For example, lets say I want to add support for a custom keyboard, nicknamed Twins (for no particular reason at all, no, definitely no reason). This is a custom keyboard no-one else has, and no-one is likely to build one either, let alone mass-produce. For Kaleidoscope, this means I’ll create a Kaleidoscope-Hardware-Twins plugin, that contains the necessary bits. I don’t have to merge it into any master repo, and I can use stubs from day one, for parts that are not implemented yet. It’s convenient to develop, straightforward to work with, and so on. There is also no reason this should be merged anywhere, because this is a one-of-a-kind thing.

Obviously, I’d want Chrysalis to support this keyboard too. For similar reasons (being a one-of-a-kind keyboard), having explicit support for it in the main repo does not make much sense. No-one but me can test it, no-one else is interested in maintaining it. It would just be a burden for everyone else to carry mostly unused code around.

This is why pushing hardware stuff to plugins is sweet. Makes it easier to add and maintain device support. From a user perspective, initially, this may mean some extra work of installing the plugins (though we can do what we for Kaleidoscope with the Arduino-Boards repo, and include some of the hardware bits in a collection of “recommended default set of available plugins”), but later on, we can move towards a way to install plugins on-demand. Along with their dependencies, and so on. (That would be useful for Kaleidoscope too, by the way.)

I hope the intent is clear from this description :slight_smile:


(@TheBaronHimself) #32

Great. The end goal of this is pretty much what I’d consider idea.


(JP) #33

Hey @fishheadsoup, I’m working on the UI side of Chrysalis. It will feature means to import and export layouts as text-files, so you could save as many as you want that way. Having a default folder for layout-files loaded automatically and accessible via a dropdown menu or the like shouldn’t be a problem and is likely a good idea. Does that make sense?

perfect. works for me. thanks.


(JP) #34

It could work like this:

I forget a key and hit a few trying to find it,
Give up and press the ‘forgotten key’ key,
That foregrounds Chrysalis with the current layout selected.
Use the ‘train new key’ plugin that invents a key sequence I have to type a few times to background Chrysalis

This is a slick idea.


(Gergely Nagy) #35

A short update, until I sum things up in a blog post: a lot of things have been happening around Chrysalis, it can go as far as detecting any number of Kaleidoscope-powered devices, connect to any of them (only one at a time, a limitation that will remain for the foreseeable future), and issue custom commands. This may not seem much, but this is the foundation we can build the rest on. And it is looking sweet.

There are also plans to ship the Chrysalis plugins together with the respective Kaleidoscope plugin, which makes it easier to keep them in sync, provide assets, and so on and so forth.

And while talking plugins: while Chrysalis is not yet set up to use plugins in a convenient way, we can - technically - split plugins out by turning them into NodeJS packages, and adding them as dependencies for Chrysalis. This is what I’ll be going with in the short term, until we figure out a better way. But the plugins being NodeJS packages is something that’ll likely remain so.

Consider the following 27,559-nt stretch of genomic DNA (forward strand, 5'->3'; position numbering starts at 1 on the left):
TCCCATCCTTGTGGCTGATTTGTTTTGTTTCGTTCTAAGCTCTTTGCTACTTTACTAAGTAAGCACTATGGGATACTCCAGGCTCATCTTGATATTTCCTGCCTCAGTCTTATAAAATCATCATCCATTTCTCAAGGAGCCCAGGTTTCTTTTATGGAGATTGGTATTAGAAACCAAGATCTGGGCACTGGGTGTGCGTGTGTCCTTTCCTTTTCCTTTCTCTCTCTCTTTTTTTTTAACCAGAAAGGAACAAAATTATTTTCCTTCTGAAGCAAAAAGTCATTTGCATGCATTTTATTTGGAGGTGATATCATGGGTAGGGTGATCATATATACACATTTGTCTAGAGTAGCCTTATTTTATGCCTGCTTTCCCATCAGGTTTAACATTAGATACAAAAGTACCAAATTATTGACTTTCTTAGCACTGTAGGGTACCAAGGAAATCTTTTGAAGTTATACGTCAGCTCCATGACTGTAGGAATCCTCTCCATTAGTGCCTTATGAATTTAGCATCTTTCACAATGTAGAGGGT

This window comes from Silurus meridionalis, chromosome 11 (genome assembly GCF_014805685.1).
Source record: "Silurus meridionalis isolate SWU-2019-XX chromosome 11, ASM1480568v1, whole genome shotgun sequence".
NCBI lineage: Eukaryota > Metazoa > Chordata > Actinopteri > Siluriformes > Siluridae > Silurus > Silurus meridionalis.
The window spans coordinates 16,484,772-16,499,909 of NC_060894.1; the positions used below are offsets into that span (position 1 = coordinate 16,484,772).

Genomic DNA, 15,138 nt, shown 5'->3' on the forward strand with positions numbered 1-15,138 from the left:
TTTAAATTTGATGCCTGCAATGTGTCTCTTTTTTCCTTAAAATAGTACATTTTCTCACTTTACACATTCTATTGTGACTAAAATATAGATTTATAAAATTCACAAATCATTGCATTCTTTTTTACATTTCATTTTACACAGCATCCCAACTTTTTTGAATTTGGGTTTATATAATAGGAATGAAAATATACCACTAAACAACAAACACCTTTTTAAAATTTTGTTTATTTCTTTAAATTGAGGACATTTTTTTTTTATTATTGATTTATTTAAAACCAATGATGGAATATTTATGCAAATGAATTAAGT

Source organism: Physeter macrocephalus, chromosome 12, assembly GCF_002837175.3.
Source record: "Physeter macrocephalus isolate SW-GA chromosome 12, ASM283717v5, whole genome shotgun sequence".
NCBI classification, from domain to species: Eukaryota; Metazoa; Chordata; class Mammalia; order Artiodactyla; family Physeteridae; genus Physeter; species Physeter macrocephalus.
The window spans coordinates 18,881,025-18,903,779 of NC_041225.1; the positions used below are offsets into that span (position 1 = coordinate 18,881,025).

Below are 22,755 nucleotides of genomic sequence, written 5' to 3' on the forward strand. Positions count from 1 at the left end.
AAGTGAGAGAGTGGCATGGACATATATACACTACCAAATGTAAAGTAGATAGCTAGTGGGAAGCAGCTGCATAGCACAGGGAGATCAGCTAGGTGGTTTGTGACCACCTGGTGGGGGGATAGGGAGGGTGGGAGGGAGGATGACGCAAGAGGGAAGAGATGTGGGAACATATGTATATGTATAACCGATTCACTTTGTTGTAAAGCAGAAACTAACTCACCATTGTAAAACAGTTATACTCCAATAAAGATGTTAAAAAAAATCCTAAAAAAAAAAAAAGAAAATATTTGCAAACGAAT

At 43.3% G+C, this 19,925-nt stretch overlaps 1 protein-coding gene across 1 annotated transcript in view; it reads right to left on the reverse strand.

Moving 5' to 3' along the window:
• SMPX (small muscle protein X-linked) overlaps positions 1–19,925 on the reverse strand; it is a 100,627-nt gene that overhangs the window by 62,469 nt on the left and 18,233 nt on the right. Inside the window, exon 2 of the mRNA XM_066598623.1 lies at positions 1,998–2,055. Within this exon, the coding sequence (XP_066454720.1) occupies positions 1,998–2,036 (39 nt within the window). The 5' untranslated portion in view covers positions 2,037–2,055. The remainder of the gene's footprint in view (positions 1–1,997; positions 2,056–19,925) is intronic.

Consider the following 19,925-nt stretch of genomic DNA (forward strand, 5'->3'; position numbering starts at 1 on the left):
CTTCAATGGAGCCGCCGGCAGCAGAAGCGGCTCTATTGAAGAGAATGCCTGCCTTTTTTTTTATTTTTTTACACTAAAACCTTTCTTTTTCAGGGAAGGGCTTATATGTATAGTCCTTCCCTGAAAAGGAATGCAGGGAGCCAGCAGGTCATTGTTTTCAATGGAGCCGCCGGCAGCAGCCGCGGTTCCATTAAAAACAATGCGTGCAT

In short: lots of low-level, architectural work has been done on Chrysalis in the past week, and we are making very good progress. There is a reasonable chance that we’ll have something usable by the time PVTs ship.

Mind you, the factory firmware will likely not come with all the plugins required for Chrysalis compiled in, so we’ll ship Chrysalis with a custom firmware HEX you can flash on the keyboard. That firmware will behave exactly as the factory one, but will have a number of other plugins enabled. Okay, there may be less LED effects, we’ll see how big it will grow. The goal here is that once you unbox your Model 01, you download Chrysalis, hit a button, hold your PROG key, and have a new firmware flashed. And from that point on, you can use all of Chrysalis’ features.


(Gergely Nagy) #36

Another quick update, because I did not get around to write a blog post yet.

I spent the weekend rewriting Chrysalis from JavaScript to ClojureScript (which compiles to JS, but is a language much closer to my heart), which brought a lot of goodies:

Most of the work was done on lower levels, on the architecture of the application, but as you can see from the picture, there are some visible updates too. The palette will be going to be an editable thing in the end, the current display is a placeholder until we get around to doing a palette editor.


(Gergely Nagy) #37

Finally managed to put together a blog post, with video & pictures inside :wink:


(Gergely Nagy) #38

It’s been a while I posted in this topic, hasn’t it? Chrysalis has been dormant for a long time, even though @james.nvc and @Simon-Claudius improved it quite a bit in my absence. For a number of reasons, a decision was made to rewrite Chrysalis in JavaScript (primarily to lower the barrier of entry), and I just tagged a new release:

I also compiled a short blog post about it:

https://asylum.madhouse-project.org/blog/2018/11/14/chrysalis-progress-report-3/

Which happens to include a video:

It’s different than the previous incarnation of Chrysalis. It doesn’t have a device selector, nor a REPL, nor a wire spy, or a LED editor. It does allow you to edit your keymap however (provided you have an adequately set up firmware; see the release notes), in a not very hostile way.

I’ve successfully used Chrysalis to experiment with a few things on my layout, and it’s been an integral part of my experimenting workflow for a week or so now.